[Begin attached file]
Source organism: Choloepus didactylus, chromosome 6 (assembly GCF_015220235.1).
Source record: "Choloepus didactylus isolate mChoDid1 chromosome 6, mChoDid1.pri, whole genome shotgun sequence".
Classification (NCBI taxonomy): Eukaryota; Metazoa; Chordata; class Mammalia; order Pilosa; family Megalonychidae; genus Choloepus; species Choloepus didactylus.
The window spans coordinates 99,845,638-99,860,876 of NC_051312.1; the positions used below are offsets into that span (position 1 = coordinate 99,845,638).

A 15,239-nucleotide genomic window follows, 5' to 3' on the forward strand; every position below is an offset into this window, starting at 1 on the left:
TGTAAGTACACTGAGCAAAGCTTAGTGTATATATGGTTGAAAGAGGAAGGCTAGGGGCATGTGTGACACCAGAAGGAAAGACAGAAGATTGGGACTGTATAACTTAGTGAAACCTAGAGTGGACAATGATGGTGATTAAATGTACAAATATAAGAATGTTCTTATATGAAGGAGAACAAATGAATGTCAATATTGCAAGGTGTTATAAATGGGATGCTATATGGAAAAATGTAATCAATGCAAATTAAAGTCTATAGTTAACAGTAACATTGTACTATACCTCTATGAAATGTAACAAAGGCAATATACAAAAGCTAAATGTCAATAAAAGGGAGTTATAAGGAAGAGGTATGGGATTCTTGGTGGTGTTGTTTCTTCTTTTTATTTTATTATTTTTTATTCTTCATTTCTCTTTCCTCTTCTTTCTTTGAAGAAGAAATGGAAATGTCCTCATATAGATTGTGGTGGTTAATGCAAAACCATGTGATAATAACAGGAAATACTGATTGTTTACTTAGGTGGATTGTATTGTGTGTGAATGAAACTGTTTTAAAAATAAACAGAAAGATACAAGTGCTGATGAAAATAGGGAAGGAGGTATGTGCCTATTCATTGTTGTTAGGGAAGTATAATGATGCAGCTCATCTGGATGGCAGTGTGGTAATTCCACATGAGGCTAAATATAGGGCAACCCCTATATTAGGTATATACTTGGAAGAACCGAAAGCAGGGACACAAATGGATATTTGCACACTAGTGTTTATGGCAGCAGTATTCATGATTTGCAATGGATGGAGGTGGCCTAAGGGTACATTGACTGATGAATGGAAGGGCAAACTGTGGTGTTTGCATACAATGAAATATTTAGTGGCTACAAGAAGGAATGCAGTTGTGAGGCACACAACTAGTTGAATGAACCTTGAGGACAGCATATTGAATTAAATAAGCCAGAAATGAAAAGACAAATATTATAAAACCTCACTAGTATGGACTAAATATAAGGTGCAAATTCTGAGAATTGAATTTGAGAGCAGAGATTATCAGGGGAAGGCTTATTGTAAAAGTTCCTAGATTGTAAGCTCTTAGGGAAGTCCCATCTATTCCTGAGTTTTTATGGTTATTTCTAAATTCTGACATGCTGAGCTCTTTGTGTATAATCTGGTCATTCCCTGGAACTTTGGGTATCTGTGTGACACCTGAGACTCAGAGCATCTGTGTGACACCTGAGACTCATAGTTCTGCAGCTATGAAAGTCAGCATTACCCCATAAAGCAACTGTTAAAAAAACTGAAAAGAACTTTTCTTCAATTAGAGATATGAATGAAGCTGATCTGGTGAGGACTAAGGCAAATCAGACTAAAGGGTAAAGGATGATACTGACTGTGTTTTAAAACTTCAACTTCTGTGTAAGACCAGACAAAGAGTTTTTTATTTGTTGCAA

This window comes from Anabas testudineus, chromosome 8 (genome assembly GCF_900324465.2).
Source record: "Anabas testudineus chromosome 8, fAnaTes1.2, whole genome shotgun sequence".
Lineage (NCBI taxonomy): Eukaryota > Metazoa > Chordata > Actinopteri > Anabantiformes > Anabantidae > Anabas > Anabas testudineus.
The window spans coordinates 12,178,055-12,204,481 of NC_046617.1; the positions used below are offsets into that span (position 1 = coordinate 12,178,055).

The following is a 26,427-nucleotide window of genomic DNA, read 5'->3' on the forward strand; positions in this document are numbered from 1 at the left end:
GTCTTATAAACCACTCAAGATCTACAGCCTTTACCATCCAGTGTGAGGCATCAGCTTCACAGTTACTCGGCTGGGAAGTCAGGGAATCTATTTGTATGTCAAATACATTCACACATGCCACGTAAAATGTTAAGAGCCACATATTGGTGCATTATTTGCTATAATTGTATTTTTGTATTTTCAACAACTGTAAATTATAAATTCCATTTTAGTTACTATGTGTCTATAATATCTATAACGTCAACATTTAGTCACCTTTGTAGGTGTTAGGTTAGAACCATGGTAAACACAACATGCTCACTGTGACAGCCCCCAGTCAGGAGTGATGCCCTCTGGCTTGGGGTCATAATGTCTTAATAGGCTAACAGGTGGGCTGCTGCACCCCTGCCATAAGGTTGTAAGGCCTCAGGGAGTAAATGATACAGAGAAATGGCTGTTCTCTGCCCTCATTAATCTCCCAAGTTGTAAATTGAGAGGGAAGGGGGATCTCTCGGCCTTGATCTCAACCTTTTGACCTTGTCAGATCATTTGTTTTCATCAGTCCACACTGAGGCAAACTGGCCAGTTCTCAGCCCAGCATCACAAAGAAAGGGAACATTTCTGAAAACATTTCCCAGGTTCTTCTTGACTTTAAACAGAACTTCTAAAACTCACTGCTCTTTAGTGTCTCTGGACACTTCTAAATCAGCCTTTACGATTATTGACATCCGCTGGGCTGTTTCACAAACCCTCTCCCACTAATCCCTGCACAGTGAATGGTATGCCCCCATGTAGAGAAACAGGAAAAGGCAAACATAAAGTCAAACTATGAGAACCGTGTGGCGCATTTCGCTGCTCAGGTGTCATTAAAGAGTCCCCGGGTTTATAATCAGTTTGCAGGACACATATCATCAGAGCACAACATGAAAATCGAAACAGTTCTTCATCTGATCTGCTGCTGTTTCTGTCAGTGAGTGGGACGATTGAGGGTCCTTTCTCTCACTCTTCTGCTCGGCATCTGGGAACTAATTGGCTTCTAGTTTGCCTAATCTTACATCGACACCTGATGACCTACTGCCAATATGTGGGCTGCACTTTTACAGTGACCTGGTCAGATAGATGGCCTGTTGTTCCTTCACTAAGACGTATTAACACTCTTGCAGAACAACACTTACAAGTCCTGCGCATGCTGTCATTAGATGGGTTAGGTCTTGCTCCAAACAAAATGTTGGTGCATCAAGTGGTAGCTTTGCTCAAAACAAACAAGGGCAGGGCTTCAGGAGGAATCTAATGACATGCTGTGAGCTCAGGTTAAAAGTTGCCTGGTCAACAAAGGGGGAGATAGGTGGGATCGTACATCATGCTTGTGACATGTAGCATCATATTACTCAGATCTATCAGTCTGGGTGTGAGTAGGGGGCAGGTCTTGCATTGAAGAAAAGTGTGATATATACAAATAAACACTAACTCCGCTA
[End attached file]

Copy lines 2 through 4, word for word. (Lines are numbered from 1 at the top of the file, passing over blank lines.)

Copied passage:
Source record: "Choloepus didactylus isolate mChoDid1 chromosome 6, mChoDid1.pri, whole genome shotgun sequence".
Classification (NCBI taxonomy): Eukaryota; Metazoa; Chordata; class Mammalia; order Pilosa; family Megalonychidae; genus Choloepus; species Choloepus didactylus.
The window spans coordinates 99,845,638-99,860,876 of NC_051312.1; the positions used below are offsets into that span (position 1 = coordinate 99,845,638).